As human beings we are pre-programmed to belong. We like being part of a crowd. There is comfort in concensus. It’s good to know that we are not alone.
What new technology has given us is the ability to ‘multi-tribe’. To connect not only with our current work colleagues, but with ones that have moved on but retained an interest in the same area as us, and with peers who face similar challenges to us in their day-to-day working lives. It enables us to join forces with others who share our passion for a cause, or a sports team or a particular entertainer.
What drives the tribe are the leaders and the creators, the individuals who are prepared to step out from the crowd to declare their interest and their point of view. In business these are the people who make or spot a trend and are willing to make the first move. If they have read the signs well they will be followed by the early adopters who will begin to create the groundswell that will altimately draw in the crowds.
The question is… Are you a leader, someone who is driving the agenda, manoeuvring your message and your marketing strategy to attract clients and customers to your tribe? Or are you one of the crowd?
I know which one I would rather be.
… or bringing up the rear?
If you don’t spot the innovation coming you can pretty much guarantee that you have missed the big growth curve. But that might be OK for you, if you are happy just riding along on the end of the wave. It’s not as exciting though is it?
And if you are producing the same events, magazines and marketing you were 10 years ago, clinging onto an old business model that is still delivering the goods (just) you are definitely stuck.
Stuck in the mud. Stuck in a rut. Stuck in a working pattern that is ignoring the fundamental shift in business practices that is happening all around you if you would only stop and look and listen.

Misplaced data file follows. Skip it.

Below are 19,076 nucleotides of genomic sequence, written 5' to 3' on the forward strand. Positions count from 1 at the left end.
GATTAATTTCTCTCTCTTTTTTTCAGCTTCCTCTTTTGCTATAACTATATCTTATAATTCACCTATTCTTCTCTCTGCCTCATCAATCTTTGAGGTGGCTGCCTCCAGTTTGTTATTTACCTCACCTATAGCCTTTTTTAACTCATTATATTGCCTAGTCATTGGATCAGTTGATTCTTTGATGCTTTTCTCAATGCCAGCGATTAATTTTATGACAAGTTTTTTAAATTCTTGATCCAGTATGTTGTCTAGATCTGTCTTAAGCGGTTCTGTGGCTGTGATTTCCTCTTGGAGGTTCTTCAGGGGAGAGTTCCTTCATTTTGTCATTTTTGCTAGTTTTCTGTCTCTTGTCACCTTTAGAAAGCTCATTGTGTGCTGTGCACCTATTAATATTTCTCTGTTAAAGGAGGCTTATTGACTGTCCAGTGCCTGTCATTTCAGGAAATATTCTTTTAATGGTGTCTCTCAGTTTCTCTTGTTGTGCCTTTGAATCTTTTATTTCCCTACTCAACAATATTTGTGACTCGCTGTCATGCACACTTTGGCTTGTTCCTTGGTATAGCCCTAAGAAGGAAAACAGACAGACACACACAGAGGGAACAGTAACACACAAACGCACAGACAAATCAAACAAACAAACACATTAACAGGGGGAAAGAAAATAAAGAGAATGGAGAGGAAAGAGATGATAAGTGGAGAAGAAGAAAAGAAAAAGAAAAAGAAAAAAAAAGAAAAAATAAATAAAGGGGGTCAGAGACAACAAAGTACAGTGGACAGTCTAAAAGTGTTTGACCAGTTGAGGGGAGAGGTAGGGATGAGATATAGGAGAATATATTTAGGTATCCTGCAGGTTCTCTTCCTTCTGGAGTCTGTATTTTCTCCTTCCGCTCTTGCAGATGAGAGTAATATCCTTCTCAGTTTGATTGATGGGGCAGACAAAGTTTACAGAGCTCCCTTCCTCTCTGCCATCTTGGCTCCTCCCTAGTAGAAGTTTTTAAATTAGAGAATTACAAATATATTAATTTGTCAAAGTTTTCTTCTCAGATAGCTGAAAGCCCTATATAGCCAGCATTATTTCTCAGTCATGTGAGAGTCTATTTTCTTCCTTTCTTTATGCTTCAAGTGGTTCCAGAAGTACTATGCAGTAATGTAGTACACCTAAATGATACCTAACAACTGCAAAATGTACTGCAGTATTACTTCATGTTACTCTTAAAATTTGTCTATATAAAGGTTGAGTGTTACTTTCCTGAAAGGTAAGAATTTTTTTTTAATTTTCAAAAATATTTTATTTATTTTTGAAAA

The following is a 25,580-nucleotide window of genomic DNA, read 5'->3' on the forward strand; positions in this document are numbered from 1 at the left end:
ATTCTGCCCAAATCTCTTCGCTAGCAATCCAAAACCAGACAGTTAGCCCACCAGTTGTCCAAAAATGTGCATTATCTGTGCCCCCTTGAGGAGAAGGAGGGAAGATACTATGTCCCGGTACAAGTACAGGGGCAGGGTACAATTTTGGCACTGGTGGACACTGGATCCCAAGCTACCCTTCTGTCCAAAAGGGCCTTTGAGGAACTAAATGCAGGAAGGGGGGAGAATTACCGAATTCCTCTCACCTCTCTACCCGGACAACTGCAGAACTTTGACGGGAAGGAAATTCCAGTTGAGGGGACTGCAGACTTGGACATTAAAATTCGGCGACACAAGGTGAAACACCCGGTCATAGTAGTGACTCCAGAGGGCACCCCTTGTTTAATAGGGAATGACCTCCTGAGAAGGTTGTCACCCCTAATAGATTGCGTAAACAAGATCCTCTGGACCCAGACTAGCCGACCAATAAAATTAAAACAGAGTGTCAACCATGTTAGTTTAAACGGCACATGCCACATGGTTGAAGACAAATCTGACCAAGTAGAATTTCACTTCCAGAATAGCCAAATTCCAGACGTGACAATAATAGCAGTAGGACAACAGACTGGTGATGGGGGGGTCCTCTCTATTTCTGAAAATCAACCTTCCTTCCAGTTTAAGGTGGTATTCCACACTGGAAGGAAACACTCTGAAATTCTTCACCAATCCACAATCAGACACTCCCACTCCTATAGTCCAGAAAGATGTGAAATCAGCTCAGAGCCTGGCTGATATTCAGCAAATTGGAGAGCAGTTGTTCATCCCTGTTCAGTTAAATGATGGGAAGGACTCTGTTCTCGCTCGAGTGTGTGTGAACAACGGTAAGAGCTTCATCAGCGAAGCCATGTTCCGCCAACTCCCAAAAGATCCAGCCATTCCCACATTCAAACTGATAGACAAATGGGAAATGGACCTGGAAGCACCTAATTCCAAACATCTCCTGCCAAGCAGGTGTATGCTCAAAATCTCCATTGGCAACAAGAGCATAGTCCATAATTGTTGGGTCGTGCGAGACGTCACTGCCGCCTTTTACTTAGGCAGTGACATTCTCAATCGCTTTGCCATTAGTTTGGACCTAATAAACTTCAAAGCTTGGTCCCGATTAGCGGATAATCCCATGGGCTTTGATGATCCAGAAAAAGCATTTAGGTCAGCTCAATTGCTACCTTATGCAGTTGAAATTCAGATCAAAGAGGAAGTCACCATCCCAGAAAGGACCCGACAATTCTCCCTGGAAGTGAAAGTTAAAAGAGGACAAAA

And changing it is. So fundamentally and radically that in five years time the media landscape will be unrecognisable. LinkedIn and Facebook, and other networking sites, will be the new broadcast media pushing groups of likeminded, engaged and empowered communities to their own networks; instant online solutions will deliver knowledge sharing and collaboration across national and cultural boundaries. It will be a very small world indeed.
So where will you be? At the forefront of this global revolution or sitting on the sidelines waiting for someone to tell you what to do, or worse sitting there because everything your business is built on today simply vanished overnight?
One of the greatest benefits of the internet is arguably the ability for many to comment and get involved in the development of a project. Finding out the will of the people via crowdsourcing offers a whole new aspect to marketing.
Yet who can forget the film Snakes on a Plane the plot and screenplay for which was developed with the input of fans online. Ridiculous, absurd and juvenile as it undoubtedly was, it nevertheless found a following because so many people fel that they owned a small bit of it.
The downside of the internet is that it has offered unlimited anonimity to many, and while you may think you are talking to your target audience, what’s to say that it isn’t your closest competitor mobilising its workforce, friends and family to give a completely false impression so that you head off in the wrong direction.
Finance directors may rub their hands with glee at the thought of getting a logo designed by crowdsourcing for a fraction of the cost of using a creative agency, but would this approach have delivered anything as iconic as the Virgin or Nike brands? By bending to the will of the many will it extinguish the edgy, risky brilliance of the few? And who does not know that anguish of trying to deliver an event where the process is ruled by the command of a committee?
hellen @ missioncontrol